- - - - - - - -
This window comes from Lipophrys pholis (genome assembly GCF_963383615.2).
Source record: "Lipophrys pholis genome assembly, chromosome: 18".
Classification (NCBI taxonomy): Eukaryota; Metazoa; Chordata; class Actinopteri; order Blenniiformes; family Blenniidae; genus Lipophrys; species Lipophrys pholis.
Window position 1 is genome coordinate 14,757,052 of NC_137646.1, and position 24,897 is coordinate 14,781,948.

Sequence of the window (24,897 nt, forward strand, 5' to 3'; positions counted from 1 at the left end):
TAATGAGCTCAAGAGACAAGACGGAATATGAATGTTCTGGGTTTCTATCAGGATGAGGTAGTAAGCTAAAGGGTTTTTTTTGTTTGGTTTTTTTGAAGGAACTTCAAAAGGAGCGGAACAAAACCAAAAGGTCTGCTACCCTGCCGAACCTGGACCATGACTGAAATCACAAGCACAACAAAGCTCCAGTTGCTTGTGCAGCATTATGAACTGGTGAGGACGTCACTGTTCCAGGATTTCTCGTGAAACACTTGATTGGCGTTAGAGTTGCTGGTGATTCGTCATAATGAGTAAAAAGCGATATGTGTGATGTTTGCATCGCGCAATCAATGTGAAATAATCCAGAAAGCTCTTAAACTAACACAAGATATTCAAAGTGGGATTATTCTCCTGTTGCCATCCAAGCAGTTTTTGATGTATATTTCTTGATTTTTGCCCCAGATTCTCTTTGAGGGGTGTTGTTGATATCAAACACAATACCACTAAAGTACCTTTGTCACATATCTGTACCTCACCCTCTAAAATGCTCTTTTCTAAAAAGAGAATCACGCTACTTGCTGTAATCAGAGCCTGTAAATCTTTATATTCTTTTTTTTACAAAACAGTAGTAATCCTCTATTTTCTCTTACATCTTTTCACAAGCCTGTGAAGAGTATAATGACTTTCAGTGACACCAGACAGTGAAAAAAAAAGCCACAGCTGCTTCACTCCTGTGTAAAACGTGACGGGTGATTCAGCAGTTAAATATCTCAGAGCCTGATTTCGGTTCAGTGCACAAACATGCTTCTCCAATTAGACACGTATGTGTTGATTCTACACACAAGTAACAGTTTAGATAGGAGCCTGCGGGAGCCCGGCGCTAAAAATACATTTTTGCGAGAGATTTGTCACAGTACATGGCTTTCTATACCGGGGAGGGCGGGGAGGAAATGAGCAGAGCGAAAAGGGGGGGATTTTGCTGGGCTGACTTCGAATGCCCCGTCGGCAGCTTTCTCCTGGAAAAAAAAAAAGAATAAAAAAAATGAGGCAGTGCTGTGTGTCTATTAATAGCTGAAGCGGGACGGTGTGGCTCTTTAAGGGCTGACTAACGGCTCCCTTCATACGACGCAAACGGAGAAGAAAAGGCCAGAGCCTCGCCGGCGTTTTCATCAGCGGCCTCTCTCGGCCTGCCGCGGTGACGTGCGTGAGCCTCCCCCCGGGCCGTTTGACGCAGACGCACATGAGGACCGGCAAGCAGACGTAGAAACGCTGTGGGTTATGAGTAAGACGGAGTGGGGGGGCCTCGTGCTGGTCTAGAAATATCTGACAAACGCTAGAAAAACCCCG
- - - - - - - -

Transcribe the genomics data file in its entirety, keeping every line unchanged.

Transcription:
This window comes from Lipophrys pholis (genome assembly GCF_963383615.2).
Source record: "Lipophrys pholis genome assembly, chromosome: 18".
Classification (NCBI taxonomy): Eukaryota; Metazoa; Chordata; class Actinopteri; order Blenniiformes; family Blenniidae; genus Lipophrys; species Lipophrys pholis.
Window position 1 is genome coordinate 14,757,052 of NC_137646.1, and position 24,897 is coordinate 14,781,948.

Sequence of the window (24,897 nt, forward strand, 5' to 3'; positions counted from 1 at the left end):
TAATGAGCTCAAGAGACAAGACGGAATATGAATGTTCTGGGTTTCTATCAGGATGAGGTAGTAAGCTAAAGGGTTTTTTTTGTTTGGTTTTTTTGAAGGAACTTCAAAAGGAGCGGAACAAAACCAAAAGGTCTGCTACCCTGCCGAACCTGGACCATGACTGAAATCACAAGCACAACAAAGCTCCAGTTGCTTGTGCAGCATTATGAACTGGTGAGGACGTCACTGTTCCAGGATTTCTCGTGAAACACTTGATTGGCGTTAGAGTTGCTGGTGATTCGTCATAATGAGTAAAAAGCGATATGTGTGATGTTTGCATCGCGCAATCAATGTGAAATAATCCAGAAAGCTCTTAAACTAACACAAGATATTCAAAGTGGGATTATTCTCCTGTTGCCATCCAAGCAGTTTTTGATGTATATTTCTTGATTTTTGCCCCAGATTCTCTTTGAGGGGTGTTGTTGATATCAAACACAATACCACTAAAGTACCTTTGTCACATATCTGTACCTCACCCTCTAAAATGCTCTTTTCTAAAAAGAGAATCACGCTACTTGCTGTAATCAGAGCCTGTAAATCTTTATATTCTTTTTTTTACAAAACAGTAGTAATCCTCTATTTTCTCTTACATCTTTTCACAAGCCTGTGAAGAGTATAATGACTTTCAGTGACACCAGACAGTGAAAAAAAAAGCCACAGCTGCTTCACTCCTGTGTAAAACGTGACGGGTGATTCAGCAGTTAAATATCTCAGAGCCTGATTTCGGTTCAGTGCACAAACATGCTTCTCCAATTAGACACGTATGTGTTGATTCTACACACAAGTAACAGTTTAGATAGGAGCCTGCGGGAGCCCGGCGCTAAAAATACATTTTTGCGAGAGATTTGTCACAGTACATGGCTTTCTATACCGGGGAGGGCGGGGAGGAAATGAGCAGAGCGAAAAGGGGGGGATTTTGCTGGGCTGACTTCGAATGCCCCGTCGGCAGCTTTCTCCTGGAAAAAAAAAAAGAATAAAAAAAATGAGGCAGTGCTGTGTGTCTATTAATAGCTGAAGCGGGACGGTGTGGCTCTTTAAGGGCTGACTAACGGCTCCCTTCATACGACGCAAACGGAGAAGAAAAGGCCAGAGCCTCGCCGGCGTTTTCATCAGCGGCCTCTCTCGGCCTGCCGCGGTGACGTGCGTGAGCCTCCCCCCGGGCCGTTTGACGCAGACGCACATGAGGACCGGCAAGCAGACGTAGAAACGCTGTGGGTTATGAGTAAGACGGAGTGGGGGGGCCTCGTGCTGGTCTAGAAATATCTGACAAACGCTAGAAAAACCCCG